Archaeologists from the Kansas City-based consulting firm Burns & McDonnell were hired by Waste Management to comb the area of the proposed expansion for evidence of any other remains. They ultimately concluded that the skull was an isolated find. The Illinois Historic Preservation Agency (IHPA), the state-run organization responsible for managing such discoveries, agreed.

"We spent over 2,000 man-hours going over this property," Disbrow says. "We were very careful to check for remains. There's no evidence to suggest that there's anything else there."

That's little comfort to Ruben Aguirre, a member of the Tongva tribe who works with local tribes to protect Native-American heritage sites. "It's our ancestors that are there," Aguirre says. "People look at it like maybe we don't exist anymore. If you're not dressed in feathers and regalia, they figure there's not native people left here."

John Kelly, an anthropology professor at Washington University, says he reviewed reports on the skull prepared by Burns & McDonnell and was disappointed by what he read. "It doesn't appear to be very well done," Kelly says. "They probably did what they were required to do by law, but it's a question of going beyond the law and respecting the wishes of the tribes. Even if it's just an isolated find like a human skull, from [the Native American] perspective, regardless whether it is part of a person or a whole person, it's still important."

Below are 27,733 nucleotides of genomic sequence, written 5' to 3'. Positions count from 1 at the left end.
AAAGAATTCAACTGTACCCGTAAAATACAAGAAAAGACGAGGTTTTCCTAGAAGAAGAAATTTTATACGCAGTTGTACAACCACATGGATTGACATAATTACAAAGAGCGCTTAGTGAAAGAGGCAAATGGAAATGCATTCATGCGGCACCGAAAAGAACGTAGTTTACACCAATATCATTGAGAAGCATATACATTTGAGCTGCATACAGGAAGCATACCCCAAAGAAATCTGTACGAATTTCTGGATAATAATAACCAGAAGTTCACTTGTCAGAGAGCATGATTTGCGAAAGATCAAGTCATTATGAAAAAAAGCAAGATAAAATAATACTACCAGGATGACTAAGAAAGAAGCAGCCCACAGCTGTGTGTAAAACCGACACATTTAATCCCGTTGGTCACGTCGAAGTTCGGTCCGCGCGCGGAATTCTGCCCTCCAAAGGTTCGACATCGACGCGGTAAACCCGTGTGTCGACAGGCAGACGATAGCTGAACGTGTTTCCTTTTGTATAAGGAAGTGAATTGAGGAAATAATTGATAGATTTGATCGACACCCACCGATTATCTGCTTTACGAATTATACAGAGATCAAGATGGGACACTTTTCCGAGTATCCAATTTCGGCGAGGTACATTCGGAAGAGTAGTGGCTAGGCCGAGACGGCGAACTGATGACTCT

Dawn Cobb, a skeletal remains coordinator for the IHPA who worked on the Milam remains, says there's nothing her agency can do. "What they're doing isn't anything illegal or immoral. They're doing business and they're working within the law."

McMullen agrees that the archaeological findings aren't enough to hold up the project. "We don't want to ignore it. We want tribes to be aware that because of the religious or ceremonial value we want to be sensitive," he says. "But there's not proof that [the skull] wasn't drug in by a coyote or by floodwaters. There's lot of digging or research needed to prove or disprove any theory."